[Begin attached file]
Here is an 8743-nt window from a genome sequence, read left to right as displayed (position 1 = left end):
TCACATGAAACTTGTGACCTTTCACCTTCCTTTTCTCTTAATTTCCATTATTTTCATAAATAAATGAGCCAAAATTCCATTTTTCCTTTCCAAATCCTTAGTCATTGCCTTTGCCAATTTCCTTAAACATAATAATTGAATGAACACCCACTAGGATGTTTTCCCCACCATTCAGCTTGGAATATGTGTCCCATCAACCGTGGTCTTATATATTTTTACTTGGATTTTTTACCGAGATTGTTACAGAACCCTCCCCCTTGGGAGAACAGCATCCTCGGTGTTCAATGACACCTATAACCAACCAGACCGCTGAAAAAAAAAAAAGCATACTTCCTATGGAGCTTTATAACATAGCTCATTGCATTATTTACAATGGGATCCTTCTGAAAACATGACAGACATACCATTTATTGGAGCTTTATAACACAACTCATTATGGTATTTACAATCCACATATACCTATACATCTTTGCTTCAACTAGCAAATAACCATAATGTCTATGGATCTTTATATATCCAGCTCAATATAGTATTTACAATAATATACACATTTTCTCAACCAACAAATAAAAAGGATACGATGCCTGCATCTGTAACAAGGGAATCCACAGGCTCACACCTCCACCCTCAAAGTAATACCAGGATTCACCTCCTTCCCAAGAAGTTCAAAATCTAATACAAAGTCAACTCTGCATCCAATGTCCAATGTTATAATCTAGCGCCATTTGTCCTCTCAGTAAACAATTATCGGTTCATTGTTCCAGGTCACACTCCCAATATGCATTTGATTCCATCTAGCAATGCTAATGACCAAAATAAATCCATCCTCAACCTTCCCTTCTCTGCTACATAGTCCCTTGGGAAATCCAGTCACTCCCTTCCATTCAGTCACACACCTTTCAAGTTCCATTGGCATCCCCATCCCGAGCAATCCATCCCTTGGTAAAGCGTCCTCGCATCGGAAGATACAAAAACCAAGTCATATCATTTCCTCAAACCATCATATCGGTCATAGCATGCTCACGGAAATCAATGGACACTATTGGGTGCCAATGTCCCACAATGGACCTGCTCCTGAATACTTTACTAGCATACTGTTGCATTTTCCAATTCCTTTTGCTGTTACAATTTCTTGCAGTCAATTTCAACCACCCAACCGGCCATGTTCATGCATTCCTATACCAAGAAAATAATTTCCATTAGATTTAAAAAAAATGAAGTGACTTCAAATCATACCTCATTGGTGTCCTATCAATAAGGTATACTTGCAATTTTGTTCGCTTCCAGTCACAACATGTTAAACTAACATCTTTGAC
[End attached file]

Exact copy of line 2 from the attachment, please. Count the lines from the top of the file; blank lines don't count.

TCACATGAAACTTGTGACCTTTCACCTTCCTTTTCTCTTAATTTCCATTATTTTCATAAATAAATGAGCCAAAATTCCATTTTTCCTTTCCAAATCCTTAGTCATTGCCTTTGCCAATTTCCTTAAACATAATAATTGAATGAACACCCACTAGGATGTTTTCCCCACCATTCAGCTTGGAATATGTGTCCCATCAACCGTGGTCTTATATATTTTTACTTGGATTTTTTACCGAGATTGTTACAGAACCCTCCCCCTTGGGAGAACAGCATCCTCGGTGTTCAATGACACCTATAACCAACCAGACCGCTGAAAAAAAAAAAAGCATACTTCCTATGGAGCTTTATAACATAGCTCATTGCATTATTTACAATGGGATCCTTCTGAAAACATGACAGACATACCATTTATTGGAGCTTTATAACACAACTCATTATGGTATTTACAATCCACATATACCTATACATCTTTGCTTCAACTAGCAAATAACCATAATGTCTATGGATCTTTATATATCCAGCTCAATATAGTATTTACAATAATATACACATTTTCTCAACCAACAAATAAAAAGGATACGATGCCTGCATCTGTAACAAGGGAATCCACAGGCTCACACCTCCACCCTCAAAGTAATACCAGGATTCACCTCCTTCCCAAGAAGTTCAAAATCTAATACAAAGTCAACTCTGCATCCAATGTCCAATGTTATAATCTAGCGCCATTTGTCCTCTCAGTAAACAATTATCGGTTCATTGTTCCAGGTCACACTCCCAATATGCATTTGATTCCATCTAGCAATGCTAATGACCAAAATAAATCCATCCTCAACCTTCCCTTCTCTGCTACATAGTCCCTTGGGAAATCCAGTCACTCCCTTCCATTCAGTCACACACCTTTCAAGTTCCATTGGCATCCCCATCCCGAGCAATCCATCCCTTGGTAAAGCGTCCTCGCATCGGAAGATACAAAAACCAAGTCATATCATTTCCTCAAACCATCATATCGGTCATAGCATGCTCACGGAAATCAATGGACACTATTGGGTGCCAATGTCCCACAATGGACCTGCTCCTGAATACTTTACTAGCATACTGTTGCATTTTCCAATTCCTTTTGCTGTTACAATTTCTTGCAGTCAATTTCAACCACCCAACCGGCCATGTTCATGCATTCCTATACCAAGAAAATAATTTCCATTAGATTTAAAAAAAATGAAGTGACTTCAAATCATACCTCATTGGTGTCCTATCAATAAGGTATACTTGCAATTTTGTTCGCTTCCAGTCACAACATGTTAAACTAACATCTTTGAC